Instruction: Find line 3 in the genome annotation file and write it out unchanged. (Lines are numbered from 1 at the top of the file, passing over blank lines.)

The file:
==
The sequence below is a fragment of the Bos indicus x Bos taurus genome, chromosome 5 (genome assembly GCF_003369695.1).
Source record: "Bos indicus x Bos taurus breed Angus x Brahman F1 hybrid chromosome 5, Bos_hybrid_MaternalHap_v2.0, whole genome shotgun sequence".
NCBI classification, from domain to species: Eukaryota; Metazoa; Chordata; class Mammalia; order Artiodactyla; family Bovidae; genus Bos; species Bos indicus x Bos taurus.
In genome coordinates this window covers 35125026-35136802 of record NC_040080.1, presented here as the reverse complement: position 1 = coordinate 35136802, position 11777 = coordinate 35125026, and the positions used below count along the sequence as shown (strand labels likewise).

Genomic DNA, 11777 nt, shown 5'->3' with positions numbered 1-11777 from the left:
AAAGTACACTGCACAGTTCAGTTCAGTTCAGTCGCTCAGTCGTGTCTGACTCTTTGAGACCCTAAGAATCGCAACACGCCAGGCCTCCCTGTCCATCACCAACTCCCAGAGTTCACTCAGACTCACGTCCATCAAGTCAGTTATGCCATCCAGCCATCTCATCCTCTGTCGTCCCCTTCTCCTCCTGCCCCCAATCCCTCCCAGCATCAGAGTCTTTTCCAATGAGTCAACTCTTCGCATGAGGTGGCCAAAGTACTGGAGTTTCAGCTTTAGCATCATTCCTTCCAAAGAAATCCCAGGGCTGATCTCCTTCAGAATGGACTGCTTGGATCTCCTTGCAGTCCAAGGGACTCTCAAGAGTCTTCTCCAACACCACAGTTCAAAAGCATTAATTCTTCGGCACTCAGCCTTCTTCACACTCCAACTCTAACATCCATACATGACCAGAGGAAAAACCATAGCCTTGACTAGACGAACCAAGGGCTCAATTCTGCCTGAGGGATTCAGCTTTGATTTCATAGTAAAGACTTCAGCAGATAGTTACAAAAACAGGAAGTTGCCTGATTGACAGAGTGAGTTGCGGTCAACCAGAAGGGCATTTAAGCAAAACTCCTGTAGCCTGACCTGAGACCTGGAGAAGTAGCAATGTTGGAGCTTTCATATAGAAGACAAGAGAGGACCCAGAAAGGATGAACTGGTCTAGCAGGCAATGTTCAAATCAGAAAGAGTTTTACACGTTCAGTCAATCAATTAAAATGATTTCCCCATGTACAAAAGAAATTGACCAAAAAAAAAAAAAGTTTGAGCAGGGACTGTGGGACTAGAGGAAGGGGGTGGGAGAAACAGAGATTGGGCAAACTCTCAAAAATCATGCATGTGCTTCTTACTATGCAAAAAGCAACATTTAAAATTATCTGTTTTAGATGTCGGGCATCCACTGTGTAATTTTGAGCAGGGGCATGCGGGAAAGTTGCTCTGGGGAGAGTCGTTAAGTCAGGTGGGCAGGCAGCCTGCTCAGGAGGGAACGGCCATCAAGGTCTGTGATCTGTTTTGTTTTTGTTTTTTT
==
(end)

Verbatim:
NCBI classification, from domain to species: Eukaryota; Metazoa; Chordata; class Mammalia; order Artiodactyla; family Bovidae; genus Bos; species Bos indicus x Bos taurus.